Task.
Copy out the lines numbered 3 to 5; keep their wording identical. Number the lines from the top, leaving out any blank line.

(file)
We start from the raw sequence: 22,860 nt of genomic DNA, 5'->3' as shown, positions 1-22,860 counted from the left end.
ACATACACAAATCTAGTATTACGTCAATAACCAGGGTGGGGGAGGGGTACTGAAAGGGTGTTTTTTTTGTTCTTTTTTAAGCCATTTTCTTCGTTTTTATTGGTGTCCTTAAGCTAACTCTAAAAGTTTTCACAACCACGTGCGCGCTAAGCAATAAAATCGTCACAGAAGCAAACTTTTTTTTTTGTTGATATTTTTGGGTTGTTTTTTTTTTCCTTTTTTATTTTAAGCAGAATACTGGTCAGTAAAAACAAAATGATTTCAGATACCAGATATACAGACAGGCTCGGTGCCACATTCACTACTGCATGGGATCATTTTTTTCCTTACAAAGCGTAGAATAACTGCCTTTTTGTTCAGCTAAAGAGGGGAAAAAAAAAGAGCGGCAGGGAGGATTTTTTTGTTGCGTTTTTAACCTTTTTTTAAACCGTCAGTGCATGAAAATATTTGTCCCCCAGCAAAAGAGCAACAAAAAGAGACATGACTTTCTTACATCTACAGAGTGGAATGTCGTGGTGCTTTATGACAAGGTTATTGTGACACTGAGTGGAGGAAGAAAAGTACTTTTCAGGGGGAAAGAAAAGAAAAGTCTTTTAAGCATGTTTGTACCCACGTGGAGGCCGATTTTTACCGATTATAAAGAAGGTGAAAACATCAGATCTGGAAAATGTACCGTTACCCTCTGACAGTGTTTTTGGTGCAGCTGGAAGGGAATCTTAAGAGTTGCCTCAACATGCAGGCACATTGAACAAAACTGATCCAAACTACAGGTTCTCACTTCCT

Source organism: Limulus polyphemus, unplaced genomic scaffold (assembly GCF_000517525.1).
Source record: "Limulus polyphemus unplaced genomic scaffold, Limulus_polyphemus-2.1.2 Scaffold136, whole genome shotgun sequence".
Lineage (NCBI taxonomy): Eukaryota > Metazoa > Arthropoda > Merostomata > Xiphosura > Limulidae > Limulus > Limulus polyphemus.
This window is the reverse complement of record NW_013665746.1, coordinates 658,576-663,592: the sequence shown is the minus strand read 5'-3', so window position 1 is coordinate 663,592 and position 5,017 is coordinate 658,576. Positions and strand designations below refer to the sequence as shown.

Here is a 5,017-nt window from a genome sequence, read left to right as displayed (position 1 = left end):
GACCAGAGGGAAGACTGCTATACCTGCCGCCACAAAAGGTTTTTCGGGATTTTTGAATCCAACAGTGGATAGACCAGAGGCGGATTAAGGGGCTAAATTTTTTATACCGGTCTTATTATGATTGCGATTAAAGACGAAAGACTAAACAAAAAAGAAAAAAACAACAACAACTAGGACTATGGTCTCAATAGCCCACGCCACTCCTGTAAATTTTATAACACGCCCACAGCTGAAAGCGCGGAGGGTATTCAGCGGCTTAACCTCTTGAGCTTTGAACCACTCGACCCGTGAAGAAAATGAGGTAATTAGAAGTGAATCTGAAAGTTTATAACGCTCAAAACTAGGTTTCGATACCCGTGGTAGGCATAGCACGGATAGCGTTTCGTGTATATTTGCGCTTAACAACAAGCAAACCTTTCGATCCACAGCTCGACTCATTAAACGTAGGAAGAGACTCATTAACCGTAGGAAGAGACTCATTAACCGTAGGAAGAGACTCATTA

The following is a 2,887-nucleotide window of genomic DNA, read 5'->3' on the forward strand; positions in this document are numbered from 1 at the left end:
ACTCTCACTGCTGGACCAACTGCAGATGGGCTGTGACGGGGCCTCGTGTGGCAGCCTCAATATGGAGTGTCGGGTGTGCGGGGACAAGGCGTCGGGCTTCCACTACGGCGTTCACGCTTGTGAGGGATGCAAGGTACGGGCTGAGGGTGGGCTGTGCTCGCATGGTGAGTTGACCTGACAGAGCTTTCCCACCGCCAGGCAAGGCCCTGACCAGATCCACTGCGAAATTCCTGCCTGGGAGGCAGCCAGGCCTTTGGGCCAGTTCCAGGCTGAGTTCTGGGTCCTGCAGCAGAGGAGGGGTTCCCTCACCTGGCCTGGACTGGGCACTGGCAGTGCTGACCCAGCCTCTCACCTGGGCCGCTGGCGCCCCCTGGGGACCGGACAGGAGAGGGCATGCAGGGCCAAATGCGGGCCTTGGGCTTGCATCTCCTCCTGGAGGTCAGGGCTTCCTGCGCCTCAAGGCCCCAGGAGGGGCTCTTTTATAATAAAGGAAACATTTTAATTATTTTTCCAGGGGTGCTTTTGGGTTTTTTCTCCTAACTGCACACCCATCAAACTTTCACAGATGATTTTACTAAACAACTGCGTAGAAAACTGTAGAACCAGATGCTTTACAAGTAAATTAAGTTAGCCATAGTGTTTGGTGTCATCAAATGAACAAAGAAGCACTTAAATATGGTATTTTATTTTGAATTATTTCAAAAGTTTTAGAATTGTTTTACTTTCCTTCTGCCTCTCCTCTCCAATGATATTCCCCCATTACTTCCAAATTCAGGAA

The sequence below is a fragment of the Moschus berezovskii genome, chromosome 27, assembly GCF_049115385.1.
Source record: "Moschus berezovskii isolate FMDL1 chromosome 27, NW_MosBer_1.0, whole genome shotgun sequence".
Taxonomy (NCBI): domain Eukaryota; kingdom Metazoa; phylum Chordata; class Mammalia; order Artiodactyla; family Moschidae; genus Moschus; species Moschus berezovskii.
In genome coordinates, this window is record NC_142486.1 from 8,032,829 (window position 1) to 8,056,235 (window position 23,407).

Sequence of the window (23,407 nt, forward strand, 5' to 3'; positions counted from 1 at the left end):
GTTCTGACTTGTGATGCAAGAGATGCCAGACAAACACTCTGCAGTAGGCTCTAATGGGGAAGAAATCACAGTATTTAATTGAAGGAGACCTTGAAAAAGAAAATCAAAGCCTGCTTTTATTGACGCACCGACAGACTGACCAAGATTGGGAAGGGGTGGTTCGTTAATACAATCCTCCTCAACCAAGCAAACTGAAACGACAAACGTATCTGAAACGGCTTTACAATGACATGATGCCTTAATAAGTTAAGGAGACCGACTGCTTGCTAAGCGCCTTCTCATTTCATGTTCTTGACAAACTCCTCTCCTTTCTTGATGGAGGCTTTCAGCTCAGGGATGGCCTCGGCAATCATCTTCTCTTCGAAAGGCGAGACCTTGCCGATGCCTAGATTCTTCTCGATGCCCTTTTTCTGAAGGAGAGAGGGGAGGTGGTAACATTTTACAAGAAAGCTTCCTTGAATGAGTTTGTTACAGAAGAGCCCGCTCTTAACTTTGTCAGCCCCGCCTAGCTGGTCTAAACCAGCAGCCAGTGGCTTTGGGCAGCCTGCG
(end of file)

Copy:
Source organism: Limulus polyphemus, unplaced genomic scaffold (assembly GCF_000517525.1).
Source record: "Limulus polyphemus unplaced genomic scaffold, Limulus_polyphemus-2.1.2 Scaffold136, whole genome shotgun sequence".
Lineage (NCBI taxonomy): Eukaryota > Metazoa > Arthropoda > Merostomata > Xiphosura > Limulidae > Limulus > Limulus polyphemus.